What is supervision?

I have three definitions of supervision. The first is that supervisor and supervisee do whatever is necessary to bring the supervisee to be more present with their client. I hypothesise that the source of the issue being brought is at some level the supervisee’s lack of presence. The second is ‘taking the fear out of our work’. Both these definitions overlap, as one of the main reasons for lack of presence is fear.

The final one, which I love, is given by a six-year-old. He is learning to read and reads the title of a supervision book which is on his mother’s desk. His mother asks, ‘Do you know what supervision means?’ ‘Oh yes,’ he replies confidently, ‘It’s when you see through things and see what’s really there.’

What has inspired you on your supervision journey?

The short answer is my work at the Richmond Fellowship in the late 1970s, where I was a residential social worker in a halfway house for people coming out of psychiatric hospital, run as a therapeutic community. Our house was the senior staff training house for other houses in the Fellowship, and we devised a supervision policy for the organisation. I owe a lot to Peter Hawkins and Joan Wilmot, colleagues at the time, and from whom I learnt so much. It was my first taste of supervision, and I know I would have burnt out without it. My first thoughts about supervision were: ‘This is better than therapy. We have to look at ourselves, but put this into practice immediately with the residents.’

There have been other influences, which I write about in In Love with Supervision.1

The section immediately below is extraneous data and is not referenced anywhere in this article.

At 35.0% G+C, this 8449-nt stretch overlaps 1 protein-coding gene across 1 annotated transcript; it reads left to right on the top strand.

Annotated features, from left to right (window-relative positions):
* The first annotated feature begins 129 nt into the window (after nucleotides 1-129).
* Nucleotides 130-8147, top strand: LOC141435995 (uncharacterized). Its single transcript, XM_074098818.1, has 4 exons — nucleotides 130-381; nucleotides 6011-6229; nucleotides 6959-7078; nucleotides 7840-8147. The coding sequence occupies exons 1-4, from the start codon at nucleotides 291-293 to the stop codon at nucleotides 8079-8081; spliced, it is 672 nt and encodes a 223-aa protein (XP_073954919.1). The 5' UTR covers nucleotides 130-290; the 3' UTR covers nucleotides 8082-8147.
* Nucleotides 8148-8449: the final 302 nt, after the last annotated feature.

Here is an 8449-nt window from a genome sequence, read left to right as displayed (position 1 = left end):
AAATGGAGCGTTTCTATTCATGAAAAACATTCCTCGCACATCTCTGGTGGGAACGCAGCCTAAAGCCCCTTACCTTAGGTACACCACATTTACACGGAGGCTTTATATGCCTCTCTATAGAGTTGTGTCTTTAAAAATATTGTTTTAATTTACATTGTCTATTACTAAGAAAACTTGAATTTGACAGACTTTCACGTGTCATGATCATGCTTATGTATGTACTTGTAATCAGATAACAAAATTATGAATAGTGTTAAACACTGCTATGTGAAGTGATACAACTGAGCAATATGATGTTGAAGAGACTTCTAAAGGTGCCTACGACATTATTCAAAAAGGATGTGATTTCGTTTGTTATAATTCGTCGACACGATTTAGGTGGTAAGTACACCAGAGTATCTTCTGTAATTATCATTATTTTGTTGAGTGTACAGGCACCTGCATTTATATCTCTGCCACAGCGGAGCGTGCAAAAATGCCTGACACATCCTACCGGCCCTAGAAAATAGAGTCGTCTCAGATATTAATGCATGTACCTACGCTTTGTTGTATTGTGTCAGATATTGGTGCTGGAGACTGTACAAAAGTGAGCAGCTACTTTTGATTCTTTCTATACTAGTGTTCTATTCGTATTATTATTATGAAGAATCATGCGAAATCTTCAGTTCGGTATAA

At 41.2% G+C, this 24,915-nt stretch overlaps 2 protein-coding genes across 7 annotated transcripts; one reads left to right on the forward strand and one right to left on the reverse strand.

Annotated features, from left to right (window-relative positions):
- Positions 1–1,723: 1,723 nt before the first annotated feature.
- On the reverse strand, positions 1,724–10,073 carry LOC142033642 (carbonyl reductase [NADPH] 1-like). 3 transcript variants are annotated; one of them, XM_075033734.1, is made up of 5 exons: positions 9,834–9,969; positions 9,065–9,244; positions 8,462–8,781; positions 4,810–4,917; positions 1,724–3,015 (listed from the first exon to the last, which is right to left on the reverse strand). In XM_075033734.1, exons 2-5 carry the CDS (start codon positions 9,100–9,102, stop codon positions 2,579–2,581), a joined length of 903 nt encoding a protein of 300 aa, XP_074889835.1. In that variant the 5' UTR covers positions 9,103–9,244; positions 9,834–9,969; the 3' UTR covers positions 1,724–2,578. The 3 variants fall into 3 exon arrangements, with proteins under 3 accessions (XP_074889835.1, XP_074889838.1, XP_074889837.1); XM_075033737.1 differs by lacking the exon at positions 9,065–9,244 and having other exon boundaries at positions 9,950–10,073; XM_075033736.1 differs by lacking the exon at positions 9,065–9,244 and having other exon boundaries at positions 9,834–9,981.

What does spirituality mean to you?

I love the Course in Miracles quote: ‘Teach only love for that is what you are.’ I see spirituality as a commitment to removing the blocks to this love. I could write pages on this, but that goes to the heart of it.

Most useful piece of advice for a student or newly qualified supervisor

Trust yourself. One of my first books I read on this path was If You Meet the Buddha on the Road, Kill Him.3 I was lucky to start my career when there was no need for accreditation and qualifications. For better or for worse (I think both), that is no longer so easy, but whatever external hoops you have to go through, retain a sense of deeply listening to yourself and your intuition.

Do you have a favourite quote?

The one above: ‘Teach only love because that is what you are.’ I also like Byron Katie’s ‘If I argue with reality, I lose, but only 100% of the time.’

Favourite supervision book

Any book that points to something that is beyond the egoic mind, because I bring that approach to supervision. Probably A Course in Miracles,2 not a supervision book obviously, but an approach which informs all aspects of our lives.

Favourite podcast or website

I have been very influenced by The Work of Byron Katie so, www.thework.com

Favourite piece of music

Well, for sentimentality and nostalgia, most Beatles songs, then most Bach and Vivaldi; but I also enjoy Klezmer and Ladino music from my Jewish roots, so I will go for Flatbush Waltz, played by Andy Statman.

Tip for a successful supervision session

Pay attention to what is happening in the here and now and don’t get too distracted by too much story. In jargon, use mode six of the seven-eyed model. If you are sensitive to the here and now, it will tell you so much about yourself, the supervisee and the client who is not present, but is in some way.

What is the most important issue facing the supervision world today?

To realise how much fear there is in our work, whether it is the scripts of ‘Am I good enough?’ or ‘Will someone take out a complaint?’ Fear is sneaky and can come out as blame, comparison, judgment, need for recognition. Helping to dissolve it paves the way to love and connection. So, the issue is to not let the alienation and ‘othering’ that seems to be such a big part of society dominate our work.


1 Shohet R, Shohet J. In love with supervision. Monmouth: PCCS Books; 2020.
2 Foundation for inner peace. A course in miracles. New York: Penguin; 1996.
3 Kopp S. If you meet the Buddha on the road, kill him. London: Sheldon Press; 1974.